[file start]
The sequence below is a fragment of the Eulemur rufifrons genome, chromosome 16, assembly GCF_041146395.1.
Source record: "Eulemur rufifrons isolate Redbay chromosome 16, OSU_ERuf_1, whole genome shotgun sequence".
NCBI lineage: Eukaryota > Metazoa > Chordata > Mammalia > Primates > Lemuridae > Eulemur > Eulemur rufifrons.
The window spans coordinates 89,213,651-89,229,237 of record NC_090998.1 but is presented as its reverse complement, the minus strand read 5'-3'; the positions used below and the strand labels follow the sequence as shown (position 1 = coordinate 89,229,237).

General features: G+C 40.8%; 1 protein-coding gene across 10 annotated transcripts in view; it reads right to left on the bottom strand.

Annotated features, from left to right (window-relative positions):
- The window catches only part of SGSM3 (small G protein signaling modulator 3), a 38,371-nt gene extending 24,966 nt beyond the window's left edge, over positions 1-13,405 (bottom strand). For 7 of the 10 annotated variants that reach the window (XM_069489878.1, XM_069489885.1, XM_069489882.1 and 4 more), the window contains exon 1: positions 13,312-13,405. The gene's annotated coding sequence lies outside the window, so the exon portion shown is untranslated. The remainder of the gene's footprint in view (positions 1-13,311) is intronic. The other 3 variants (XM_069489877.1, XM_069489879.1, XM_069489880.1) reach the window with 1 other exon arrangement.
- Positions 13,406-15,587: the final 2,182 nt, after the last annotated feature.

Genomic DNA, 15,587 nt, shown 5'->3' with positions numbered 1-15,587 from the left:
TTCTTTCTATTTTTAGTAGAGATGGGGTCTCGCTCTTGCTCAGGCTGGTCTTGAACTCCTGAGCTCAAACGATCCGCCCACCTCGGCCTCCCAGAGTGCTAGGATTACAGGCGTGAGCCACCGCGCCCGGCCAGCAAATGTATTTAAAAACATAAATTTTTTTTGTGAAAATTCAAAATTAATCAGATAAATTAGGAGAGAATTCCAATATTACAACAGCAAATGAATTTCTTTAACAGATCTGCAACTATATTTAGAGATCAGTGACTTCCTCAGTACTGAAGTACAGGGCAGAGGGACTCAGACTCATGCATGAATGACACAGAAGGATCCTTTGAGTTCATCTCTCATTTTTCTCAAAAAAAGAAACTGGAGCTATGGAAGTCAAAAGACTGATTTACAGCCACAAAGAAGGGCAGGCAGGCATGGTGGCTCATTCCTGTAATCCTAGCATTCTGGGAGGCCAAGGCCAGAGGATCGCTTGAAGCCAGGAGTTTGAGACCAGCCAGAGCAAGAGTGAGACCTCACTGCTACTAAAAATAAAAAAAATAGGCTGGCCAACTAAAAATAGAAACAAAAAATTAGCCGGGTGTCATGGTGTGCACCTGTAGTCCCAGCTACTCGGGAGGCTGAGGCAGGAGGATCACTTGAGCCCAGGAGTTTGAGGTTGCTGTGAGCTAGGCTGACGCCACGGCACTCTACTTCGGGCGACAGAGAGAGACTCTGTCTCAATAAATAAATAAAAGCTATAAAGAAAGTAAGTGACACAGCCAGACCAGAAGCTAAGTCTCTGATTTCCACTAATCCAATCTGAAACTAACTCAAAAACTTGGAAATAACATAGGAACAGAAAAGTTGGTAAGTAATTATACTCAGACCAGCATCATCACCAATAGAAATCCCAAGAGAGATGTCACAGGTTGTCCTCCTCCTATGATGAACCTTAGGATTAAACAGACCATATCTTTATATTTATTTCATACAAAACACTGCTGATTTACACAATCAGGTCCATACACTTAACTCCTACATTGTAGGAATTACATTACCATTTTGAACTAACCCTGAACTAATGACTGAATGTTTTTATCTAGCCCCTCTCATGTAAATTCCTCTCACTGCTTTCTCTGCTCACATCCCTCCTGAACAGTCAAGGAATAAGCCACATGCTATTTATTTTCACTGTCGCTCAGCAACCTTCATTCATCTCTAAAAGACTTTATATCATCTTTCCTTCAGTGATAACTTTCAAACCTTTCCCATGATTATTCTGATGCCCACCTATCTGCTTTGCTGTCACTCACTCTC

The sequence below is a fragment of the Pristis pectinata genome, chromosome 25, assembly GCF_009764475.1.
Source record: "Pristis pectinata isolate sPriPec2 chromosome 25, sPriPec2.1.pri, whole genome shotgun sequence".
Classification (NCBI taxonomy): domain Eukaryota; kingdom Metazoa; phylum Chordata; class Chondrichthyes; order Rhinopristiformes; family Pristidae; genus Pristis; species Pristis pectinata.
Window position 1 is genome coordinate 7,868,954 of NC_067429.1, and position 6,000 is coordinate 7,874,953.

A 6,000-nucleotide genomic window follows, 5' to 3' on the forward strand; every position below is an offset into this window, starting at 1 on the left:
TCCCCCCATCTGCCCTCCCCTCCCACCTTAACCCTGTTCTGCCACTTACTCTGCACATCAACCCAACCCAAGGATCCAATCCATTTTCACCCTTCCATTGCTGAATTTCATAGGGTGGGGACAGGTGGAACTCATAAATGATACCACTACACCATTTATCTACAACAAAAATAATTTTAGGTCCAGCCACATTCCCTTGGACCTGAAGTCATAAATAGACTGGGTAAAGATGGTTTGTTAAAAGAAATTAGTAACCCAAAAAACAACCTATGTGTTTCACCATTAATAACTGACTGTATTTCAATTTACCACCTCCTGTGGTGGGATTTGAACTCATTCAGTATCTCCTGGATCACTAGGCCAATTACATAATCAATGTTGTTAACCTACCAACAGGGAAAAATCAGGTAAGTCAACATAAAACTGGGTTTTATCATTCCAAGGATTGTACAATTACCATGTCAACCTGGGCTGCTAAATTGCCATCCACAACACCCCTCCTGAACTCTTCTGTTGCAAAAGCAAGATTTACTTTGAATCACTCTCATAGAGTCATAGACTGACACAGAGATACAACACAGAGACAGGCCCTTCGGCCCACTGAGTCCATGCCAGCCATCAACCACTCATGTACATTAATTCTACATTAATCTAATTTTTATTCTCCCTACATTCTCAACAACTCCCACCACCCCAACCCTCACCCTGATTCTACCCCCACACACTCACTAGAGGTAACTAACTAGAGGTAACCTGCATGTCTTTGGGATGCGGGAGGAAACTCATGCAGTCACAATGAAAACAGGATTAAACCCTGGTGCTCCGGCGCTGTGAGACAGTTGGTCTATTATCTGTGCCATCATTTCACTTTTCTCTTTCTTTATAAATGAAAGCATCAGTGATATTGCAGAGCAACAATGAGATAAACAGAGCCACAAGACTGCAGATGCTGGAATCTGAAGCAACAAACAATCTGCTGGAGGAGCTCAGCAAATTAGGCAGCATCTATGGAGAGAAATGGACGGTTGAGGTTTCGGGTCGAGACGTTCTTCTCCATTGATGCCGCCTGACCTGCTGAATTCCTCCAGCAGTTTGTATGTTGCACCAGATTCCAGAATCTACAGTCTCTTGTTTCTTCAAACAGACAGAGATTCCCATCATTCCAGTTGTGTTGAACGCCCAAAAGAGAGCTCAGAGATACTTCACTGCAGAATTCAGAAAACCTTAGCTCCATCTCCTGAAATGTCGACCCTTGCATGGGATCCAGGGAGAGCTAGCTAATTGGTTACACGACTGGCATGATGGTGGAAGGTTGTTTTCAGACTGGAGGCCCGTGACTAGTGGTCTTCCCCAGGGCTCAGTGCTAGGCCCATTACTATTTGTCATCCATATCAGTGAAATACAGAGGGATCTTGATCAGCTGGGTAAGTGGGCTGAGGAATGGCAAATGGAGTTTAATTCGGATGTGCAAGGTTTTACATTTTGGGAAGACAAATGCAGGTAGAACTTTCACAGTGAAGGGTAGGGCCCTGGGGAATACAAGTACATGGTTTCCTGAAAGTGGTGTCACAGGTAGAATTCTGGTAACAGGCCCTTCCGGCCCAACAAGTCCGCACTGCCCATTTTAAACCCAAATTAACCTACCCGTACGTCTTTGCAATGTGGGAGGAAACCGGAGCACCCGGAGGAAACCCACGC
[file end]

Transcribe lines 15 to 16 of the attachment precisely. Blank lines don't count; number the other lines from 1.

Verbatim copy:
A 6,000-nucleotide genomic window follows, 5' to 3' on the forward strand; every position below is an offset into this window, starting at 1 on the left:
TCCCCCCATCTGCCCTCCCCTCCCACCTTAACCCTGTTCTGCCACTTACTCTGCACATCAACCCAACCCAAGGATCCAATCCATTTTCACCCTTCCATTGCTGAATTTCATAGGGTGGGGACAGGTGGAACTCATAAATGATACCACTACACCATTTATCTACAACAAAAATAATTTTAGGTCCAGCCACATTCCCTTGGACCTGAAGTCATAAATAGACTGGGTAAAGATGGTTTGTTAAAAGAAATTAGTAACCCAAAAAACAACCTATGTGTTTCACCATTAATAACTGACTGTATTTCAATTTACCACCTCCTGTGGTGGGATTTGAACTCATTCAGTATCTCCTGGATCACTAGGCCAATTACATAATCAATGTTGTTAACCTACCAACAGGGAAAAATCAGGTAAGTCAACATAAAACTGGGTTTTATCATTCCAAGGATTGTACAATTACCATGTCAACCTGGGCTGCTAAATTGCCATCCACAACACCCCTCCTGAACTCTTCTGTTGCAAAAGCAAGATTTACTTTGAATCACTCTCATAGAGTCATAGACTGACACAGAGATACAACACAGAGACAGGCCCTTCGGCCCACTGAGTCCATGCCAGCCATCAACCACTCATGTACATTAATTCTACATTAATCTAATTTTTATTCTCCCTACATTCTCAACAACTCCCACCACCCCAACCCTCACCCTGATTCTACCCCCACACACTCACTAGAGGTAACTAACTAGAGGTAACCTGCATGTCTTTGGGATGCGGGAGGAAACTCATGCAGTCACAATGAAAACAGGATTAAACCCTGGTGCTCCGGCGCTGTGAGACAGTTGGTCTATTATCTGTGCCATCATTTCACTTTTCTCTTTCTTTATAAATGAAAGCATCAGTGATATTGCAGAGCAACAATGAGATAAACAGAGCCACAAGACTGCAGATGCTGGAATCTGAAGCAACAAACAATCTGCTGGAGGAGCTCAGCAAATTAGGCAGCATCTATGGAGAGAAATGGACGGTTGAGGTTTCGGGTCGAGACGTTCTTCTCCATTGATGCCGCCTGACCTGCTGAATTCCTCCAGCAGTTTGTATGTTGCACCAGATTCCAGAATCTACAGTCTCTTGTTTCTTCAAACAGACAGAGATTCCCATCATTCCAGTTGTGTTGAACGCCCAAAAGAGAGCTCAGAGATACTTCACTGCAGAATTCAGAAAACCTTAGCTCCATCTCCTGAAATGTCGACCCTTGCATGGGATCCAGGGAGAGCTAGCTAATTGGTTACACGACTGGCATGATGGTGGAAGGTTGTTTTCAGACTGGAGGCCCGTGACTAGTGGTCTTCCCCAGGGCTCAGTGCTAGGCCCATTACTATTTGTCATCCATATCAGTGAAATACAGAGGGATCTTGATCAGCTGGGTAAGTGGGCTGAGGAATGGCAAATGGAGTTTAATTCGGATGTGCAAGGTTTTACATTTTGGGAAGACAAATGCAGGTAGAACTTTCACAGTGAAGGGTAGGGCCCTGGGGAATACAAGTACATGGTTTCCTGAAAGTGGTGTCACAGGTAGAATTCTGGTAACAGGCCCTTCCGGCCCAACAAGTCCGCACTGCCCATTTTAAACCCAAATTAACCTACCCGTACGTCTTTGCAATGTGGGAGGAAACCGGAGCACCCGGAGGAAACCCACGC